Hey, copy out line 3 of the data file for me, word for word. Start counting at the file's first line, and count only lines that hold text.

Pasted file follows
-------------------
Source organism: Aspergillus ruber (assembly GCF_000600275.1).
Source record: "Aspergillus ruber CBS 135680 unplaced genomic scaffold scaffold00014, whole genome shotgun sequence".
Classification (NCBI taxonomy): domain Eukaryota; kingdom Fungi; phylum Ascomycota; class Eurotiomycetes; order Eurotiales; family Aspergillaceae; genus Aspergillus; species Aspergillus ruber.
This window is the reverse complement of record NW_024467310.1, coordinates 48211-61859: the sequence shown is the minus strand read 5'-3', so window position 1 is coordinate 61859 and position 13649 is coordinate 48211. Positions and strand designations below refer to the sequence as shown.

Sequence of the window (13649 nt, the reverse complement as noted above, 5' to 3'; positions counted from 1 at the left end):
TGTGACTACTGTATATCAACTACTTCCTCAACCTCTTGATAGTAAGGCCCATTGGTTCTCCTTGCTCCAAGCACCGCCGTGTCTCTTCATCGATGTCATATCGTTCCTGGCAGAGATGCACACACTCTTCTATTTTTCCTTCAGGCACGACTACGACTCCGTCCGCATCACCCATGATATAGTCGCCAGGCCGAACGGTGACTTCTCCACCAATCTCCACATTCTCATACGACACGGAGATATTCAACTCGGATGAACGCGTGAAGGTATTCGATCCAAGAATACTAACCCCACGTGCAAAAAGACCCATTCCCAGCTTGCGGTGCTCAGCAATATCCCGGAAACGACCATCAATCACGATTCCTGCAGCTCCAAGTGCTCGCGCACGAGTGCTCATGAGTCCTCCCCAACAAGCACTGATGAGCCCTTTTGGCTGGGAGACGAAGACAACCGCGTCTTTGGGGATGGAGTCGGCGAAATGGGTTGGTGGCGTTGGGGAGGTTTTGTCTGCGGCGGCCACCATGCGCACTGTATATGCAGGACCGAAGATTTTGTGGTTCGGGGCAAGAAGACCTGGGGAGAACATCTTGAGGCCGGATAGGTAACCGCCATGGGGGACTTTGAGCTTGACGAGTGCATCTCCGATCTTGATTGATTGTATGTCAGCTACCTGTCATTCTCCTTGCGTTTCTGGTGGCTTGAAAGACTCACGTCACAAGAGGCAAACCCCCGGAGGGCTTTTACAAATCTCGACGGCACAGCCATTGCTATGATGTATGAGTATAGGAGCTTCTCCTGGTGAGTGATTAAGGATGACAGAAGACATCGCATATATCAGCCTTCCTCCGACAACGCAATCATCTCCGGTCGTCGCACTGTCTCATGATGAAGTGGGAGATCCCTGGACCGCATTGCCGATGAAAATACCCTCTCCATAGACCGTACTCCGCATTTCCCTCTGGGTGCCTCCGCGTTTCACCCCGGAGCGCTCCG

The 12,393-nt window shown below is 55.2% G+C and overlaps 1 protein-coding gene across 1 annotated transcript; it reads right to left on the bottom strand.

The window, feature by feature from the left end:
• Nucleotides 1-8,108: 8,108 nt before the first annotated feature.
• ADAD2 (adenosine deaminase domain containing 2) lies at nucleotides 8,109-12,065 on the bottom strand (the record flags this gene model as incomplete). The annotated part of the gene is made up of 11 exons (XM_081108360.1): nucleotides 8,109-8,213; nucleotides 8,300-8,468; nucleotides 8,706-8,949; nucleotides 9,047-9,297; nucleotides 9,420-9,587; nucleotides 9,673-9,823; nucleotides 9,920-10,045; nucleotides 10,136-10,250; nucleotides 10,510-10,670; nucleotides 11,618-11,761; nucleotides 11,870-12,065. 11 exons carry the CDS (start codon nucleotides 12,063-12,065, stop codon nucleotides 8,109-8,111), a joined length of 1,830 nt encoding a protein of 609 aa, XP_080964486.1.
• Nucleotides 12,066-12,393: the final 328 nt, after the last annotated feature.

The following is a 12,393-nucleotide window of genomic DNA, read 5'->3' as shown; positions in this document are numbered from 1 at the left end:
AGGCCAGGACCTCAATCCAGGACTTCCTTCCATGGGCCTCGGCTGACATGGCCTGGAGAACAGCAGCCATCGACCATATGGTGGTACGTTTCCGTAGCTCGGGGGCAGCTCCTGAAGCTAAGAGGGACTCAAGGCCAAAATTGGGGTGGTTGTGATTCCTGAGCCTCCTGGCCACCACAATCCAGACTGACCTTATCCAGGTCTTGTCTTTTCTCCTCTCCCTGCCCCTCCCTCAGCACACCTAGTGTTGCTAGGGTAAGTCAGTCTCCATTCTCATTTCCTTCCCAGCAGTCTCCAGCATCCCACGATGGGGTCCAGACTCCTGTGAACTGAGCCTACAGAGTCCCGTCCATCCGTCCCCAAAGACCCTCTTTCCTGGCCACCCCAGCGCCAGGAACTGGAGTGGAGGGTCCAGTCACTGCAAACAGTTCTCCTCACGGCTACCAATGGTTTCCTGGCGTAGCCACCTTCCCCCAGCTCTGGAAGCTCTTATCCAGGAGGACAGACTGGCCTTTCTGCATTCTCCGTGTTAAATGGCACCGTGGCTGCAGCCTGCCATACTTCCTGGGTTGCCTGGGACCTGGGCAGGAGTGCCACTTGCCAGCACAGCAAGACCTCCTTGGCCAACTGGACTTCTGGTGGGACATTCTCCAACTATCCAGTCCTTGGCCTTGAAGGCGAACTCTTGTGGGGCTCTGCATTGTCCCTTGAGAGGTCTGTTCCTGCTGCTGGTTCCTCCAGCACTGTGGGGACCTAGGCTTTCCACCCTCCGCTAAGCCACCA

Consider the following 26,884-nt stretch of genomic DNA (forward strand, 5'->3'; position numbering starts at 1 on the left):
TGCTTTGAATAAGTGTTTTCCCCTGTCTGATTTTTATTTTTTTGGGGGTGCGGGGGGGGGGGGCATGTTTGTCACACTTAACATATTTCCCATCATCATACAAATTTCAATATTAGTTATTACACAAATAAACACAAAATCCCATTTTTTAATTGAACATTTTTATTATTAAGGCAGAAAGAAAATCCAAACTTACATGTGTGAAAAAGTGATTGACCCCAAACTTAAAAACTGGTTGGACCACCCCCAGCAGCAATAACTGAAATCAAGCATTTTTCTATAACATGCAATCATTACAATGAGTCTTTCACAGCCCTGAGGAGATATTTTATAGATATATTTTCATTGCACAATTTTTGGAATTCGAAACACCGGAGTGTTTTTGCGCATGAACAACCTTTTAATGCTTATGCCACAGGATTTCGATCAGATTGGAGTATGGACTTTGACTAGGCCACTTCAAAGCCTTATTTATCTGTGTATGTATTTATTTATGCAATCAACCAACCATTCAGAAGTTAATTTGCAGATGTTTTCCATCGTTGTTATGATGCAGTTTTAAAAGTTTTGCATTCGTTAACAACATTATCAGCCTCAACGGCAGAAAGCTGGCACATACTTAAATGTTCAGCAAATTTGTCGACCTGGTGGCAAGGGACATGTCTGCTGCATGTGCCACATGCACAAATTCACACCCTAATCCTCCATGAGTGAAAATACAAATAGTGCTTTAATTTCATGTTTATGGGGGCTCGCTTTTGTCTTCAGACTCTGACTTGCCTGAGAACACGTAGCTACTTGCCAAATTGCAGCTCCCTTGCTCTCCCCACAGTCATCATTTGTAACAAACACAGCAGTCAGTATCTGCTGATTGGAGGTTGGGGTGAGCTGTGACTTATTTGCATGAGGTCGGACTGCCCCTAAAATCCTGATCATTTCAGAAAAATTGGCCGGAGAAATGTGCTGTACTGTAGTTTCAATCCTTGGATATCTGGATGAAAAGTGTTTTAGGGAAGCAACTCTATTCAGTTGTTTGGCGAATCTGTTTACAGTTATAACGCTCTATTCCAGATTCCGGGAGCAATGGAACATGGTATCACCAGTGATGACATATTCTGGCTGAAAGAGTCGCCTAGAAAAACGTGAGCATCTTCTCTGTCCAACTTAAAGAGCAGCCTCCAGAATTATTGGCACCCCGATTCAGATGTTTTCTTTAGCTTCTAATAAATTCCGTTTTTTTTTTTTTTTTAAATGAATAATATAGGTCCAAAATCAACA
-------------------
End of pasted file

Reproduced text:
Classification (NCBI taxonomy): domain Eukaryota; kingdom Fungi; phylum Ascomycota; class Eurotiomycetes; order Eurotiales; family Aspergillaceae; genus Aspergillus; species Aspergillus ruber.